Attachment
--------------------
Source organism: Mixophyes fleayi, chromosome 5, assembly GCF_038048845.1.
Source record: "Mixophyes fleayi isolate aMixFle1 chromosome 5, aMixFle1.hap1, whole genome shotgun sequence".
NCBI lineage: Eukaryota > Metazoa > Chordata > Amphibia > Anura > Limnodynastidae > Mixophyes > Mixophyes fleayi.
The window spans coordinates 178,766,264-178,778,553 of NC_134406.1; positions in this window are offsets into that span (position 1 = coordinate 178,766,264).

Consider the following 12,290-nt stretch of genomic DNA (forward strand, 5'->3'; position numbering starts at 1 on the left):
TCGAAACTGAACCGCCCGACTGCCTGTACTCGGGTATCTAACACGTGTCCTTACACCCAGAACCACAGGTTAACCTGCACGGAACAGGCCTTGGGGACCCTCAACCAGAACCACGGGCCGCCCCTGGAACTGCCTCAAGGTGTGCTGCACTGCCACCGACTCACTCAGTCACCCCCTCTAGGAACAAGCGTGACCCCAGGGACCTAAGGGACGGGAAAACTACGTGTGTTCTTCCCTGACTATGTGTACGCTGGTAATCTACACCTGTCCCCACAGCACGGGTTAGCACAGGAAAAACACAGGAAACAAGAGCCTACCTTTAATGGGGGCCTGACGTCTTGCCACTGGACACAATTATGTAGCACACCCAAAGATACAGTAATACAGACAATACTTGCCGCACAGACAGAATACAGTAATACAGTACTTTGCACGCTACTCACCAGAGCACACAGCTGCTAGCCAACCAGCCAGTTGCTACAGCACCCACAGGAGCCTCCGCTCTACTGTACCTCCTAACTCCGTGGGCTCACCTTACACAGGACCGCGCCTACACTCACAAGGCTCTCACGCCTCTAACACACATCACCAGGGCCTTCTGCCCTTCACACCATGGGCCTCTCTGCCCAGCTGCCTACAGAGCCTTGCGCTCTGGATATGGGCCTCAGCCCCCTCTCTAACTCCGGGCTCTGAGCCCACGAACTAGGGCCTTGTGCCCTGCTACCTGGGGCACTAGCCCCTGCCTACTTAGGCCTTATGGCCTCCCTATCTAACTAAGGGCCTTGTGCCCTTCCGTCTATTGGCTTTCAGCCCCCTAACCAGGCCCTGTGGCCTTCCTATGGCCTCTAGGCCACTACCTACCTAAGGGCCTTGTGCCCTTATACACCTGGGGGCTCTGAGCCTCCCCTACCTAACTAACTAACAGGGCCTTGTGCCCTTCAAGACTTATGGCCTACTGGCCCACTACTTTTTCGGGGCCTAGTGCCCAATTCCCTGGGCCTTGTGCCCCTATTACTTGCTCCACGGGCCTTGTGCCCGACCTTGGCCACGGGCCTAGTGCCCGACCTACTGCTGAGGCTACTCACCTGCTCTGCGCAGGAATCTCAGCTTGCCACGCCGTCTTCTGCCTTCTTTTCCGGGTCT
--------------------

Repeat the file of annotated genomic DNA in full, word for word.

Source organism: Mixophyes fleayi, chromosome 5, assembly GCF_038048845.1.
Source record: "Mixophyes fleayi isolate aMixFle1 chromosome 5, aMixFle1.hap1, whole genome shotgun sequence".
NCBI lineage: Eukaryota > Metazoa > Chordata > Amphibia > Anura > Limnodynastidae > Mixophyes > Mixophyes fleayi.
The window spans coordinates 178,766,264-178,778,553 of NC_134406.1; positions in this window are offsets into that span (position 1 = coordinate 178,766,264).

Consider the following 12,290-nt stretch of genomic DNA (forward strand, 5'->3'; position numbering starts at 1 on the left):
TCGAAACTGAACCGCCCGACTGCCTGTACTCGGGTATCTAACACGTGTCCTTACACCCAGAACCACAGGTTAACCTGCACGGAACAGGCCTTGGGGACCCTCAACCAGAACCACGGGCCGCCCCTGGAACTGCCTCAAGGTGTGCTGCACTGCCACCGACTCACTCAGTCACCCCCTCTAGGAACAAGCGTGACCCCAGGGACCTAAGGGACGGGAAAACTACGTGTGTTCTTCCCTGACTATGTGTACGCTGGTAATCTACACCTGTCCCCACAGCACGGGTTAGCACAGGAAAAACACAGGAAACAAGAGCCTACCTTTAATGGGGGCCTGACGTCTTGCCACTGGACACAATTATGTAGCACACCCAAAGATACAGTAATACAGACAATACTTGCCGCACAGACAGAATACAGTAATACAGTACTTTGCACGCTACTCACCAGAGCACACAGCTGCTAGCCAACCAGCCAGTTGCTACAGCACCCACAGGAGCCTCCGCTCTACTGTACCTCCTAACTCCGTGGGCTCACCTTACACAGGACCGCGCCTACACTCACAAGGCTCTCACGCCTCTAACACACATCACCAGGGCCTTCTGCCCTTCACACCATGGGCCTCTCTGCCCAGCTGCCTACAGAGCCTTGCGCTCTGGATATGGGCCTCAGCCCCCTCTCTAACTCCGGGCTCTGAGCCCACGAACTAGGGCCTTGTGCCCTGCTACCTGGGGCACTAGCCCCTGCCTACTTAGGCCTTATGGCCTCCCTATCTAACTAAGGGCCTTGTGCCCTTCCGTCTATTGGCTTTCAGCCCCCTAACCAGGCCCTGTGGCCTTCCTATGGCCTCTAGGCCACTACCTACCTAAGGGCCTTGTGCCCTTATACACCTGGGGGCTCTGAGCCTCCCCTACCTAACTAACTAACAGGGCCTTGTGCCCTTCAAGACTTATGGCCTACTGGCCCACTACTTTTTCGGGGCCTAGTGCCCAATTCCCTGGGCCTTGTGCCCCTATTACTTGCTCCACGGGCCTTGTGCCCGACCTTGGCCACGGGCCTAGTGCCCGACCTACTGCTGAGGCTACTCACCTGCTCTGCGCAGGAATCTCAGCTTGCCACGCCGTCTTCTGCCTTCTTTTCCGGGTCT